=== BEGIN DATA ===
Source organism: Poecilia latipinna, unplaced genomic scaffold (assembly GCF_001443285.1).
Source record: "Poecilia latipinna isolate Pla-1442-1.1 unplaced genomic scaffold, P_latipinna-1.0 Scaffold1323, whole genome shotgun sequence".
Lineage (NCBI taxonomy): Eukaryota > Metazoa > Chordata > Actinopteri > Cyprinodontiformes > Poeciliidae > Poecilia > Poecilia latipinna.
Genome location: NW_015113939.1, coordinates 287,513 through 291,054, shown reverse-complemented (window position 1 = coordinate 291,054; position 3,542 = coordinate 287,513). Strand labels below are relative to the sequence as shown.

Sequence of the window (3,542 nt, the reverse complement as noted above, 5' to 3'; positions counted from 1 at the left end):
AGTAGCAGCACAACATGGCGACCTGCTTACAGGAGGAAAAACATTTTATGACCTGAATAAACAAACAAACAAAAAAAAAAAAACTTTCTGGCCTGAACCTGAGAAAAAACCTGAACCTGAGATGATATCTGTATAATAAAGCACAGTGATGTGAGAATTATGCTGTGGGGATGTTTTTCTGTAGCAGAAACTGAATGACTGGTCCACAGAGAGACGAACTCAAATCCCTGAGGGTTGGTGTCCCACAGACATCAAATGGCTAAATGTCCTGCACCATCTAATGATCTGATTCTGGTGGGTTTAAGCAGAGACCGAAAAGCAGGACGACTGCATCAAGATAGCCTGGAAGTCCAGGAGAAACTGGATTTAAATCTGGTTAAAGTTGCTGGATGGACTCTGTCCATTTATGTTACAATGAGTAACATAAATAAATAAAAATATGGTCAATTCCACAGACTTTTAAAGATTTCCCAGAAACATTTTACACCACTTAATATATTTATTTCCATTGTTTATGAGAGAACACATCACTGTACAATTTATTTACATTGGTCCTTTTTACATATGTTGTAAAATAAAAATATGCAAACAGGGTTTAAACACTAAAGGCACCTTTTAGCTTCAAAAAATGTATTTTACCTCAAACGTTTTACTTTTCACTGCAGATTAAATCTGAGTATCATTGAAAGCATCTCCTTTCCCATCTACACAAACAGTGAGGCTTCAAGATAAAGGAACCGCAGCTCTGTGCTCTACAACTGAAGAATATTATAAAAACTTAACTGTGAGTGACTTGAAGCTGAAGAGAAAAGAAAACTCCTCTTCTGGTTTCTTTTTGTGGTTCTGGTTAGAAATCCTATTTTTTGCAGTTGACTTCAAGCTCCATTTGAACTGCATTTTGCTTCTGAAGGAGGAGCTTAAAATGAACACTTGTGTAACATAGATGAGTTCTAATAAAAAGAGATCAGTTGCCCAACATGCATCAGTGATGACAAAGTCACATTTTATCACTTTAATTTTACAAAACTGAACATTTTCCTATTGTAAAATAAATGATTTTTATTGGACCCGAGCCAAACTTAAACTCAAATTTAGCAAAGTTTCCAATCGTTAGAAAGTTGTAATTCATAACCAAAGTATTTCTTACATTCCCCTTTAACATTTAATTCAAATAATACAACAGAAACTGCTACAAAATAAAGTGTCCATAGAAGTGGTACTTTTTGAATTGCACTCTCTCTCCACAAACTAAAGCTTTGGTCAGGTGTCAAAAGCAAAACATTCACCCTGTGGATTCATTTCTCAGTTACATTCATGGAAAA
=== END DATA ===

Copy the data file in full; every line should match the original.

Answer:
Source organism: Poecilia latipinna, unplaced genomic scaffold (assembly GCF_001443285.1).
Source record: "Poecilia latipinna isolate Pla-1442-1.1 unplaced genomic scaffold, P_latipinna-1.0 Scaffold1323, whole genome shotgun sequence".
Lineage (NCBI taxonomy): Eukaryota > Metazoa > Chordata > Actinopteri > Cyprinodontiformes > Poeciliidae > Poecilia > Poecilia latipinna.
Genome location: NW_015113939.1, coordinates 287,513 through 291,054, shown reverse-complemented (window position 1 = coordinate 291,054; position 3,542 = coordinate 287,513). Strand labels below are relative to the sequence as shown.

Sequence of the window (3,542 nt, the reverse complement as noted above, 5' to 3'; positions counted from 1 at the left end):
AGTAGCAGCACAACATGGCGACCTGCTTACAGGAGGAAAAACATTTTATGACCTGAATAAACAAACAAACAAAAAAAAAAAAACTTTCTGGCCTGAACCTGAGAAAAAACCTGAACCTGAGATGATATCTGTATAATAAAGCACAGTGATGTGAGAATTATGCTGTGGGGATGTTTTTCTGTAGCAGAAACTGAATGACTGGTCCACAGAGAGACGAACTCAAATCCCTGAGGGTTGGTGTCCCACAGACATCAAATGGCTAAATGTCCTGCACCATCTAATGATCTGATTCTGGTGGGTTTAAGCAGAGACCGAAAAGCAGGACGACTGCATCAAGATAGCCTGGAAGTCCAGGAGAAACTGGATTTAAATCTGGTTAAAGTTGCTGGATGGACTCTGTCCATTTATGTTACAATGAGTAACATAAATAAATAAAAATATGGTCAATTCCACAGACTTTTAAAGATTTCCCAGAAACATTTTACACCACTTAATATATTTATTTCCATTGTTTATGAGAGAACACATCACTGTACAATTTATTTACATTGGTCCTTTTTACATATGTTGTAAAATAAAAATATGCAAACAGGGTTTAAACACTAAAGGCACCTTTTAGCTTCAAAAAATGTATTTTACCTCAAACGTTTTACTTTTCACTGCAGATTAAATCTGAGTATCATTGAAAGCATCTCCTTTCCCATCTACACAAACAGTGAGGCTTCAAGATAAAGGAACCGCAGCTCTGTGCTCTACAACTGAAGAATATTATAAAAACTTAACTGTGAGTGACTTGAAGCTGAAGAGAAAAGAAAACTCCTCTTCTGGTTTCTTTTTGTGGTTCTGGTTAGAAATCCTATTTTTTGCAGTTGACTTCAAGCTCCATTTGAACTGCATTTTGCTTCTGAAGGAGGAGCTTAAAATGAACACTTGTGTAACATAGATGAGTTCTAATAAAAAGAGATCAGTTGCCCAACATGCATCAGTGATGACAAAGTCACATTTTATCACTTTAATTTTACAAAACTGAACATTTTCCTATTGTAAAATAAATGATTTTTATTGGACCCGAGCCAAACTTAAACTCAAATTTAGCAAAGTTTCCAATCGTTAGAAAGTTGTAATTCATAACCAAAGTATTTCTTACATTCCCCTTTAACATTTAATTCAAATAATACAACAGAAACTGCTACAAAATAAAGTGTCCATAGAAGTGGTACTTTTTGAATTGCACTCTCTCTCCACAAACTAAAGCTTTGGTCAGGTGTCAAAAGCAAAACATTCACCCTGTGGATTCATTTCTCAGTTACATTCATGGAAAA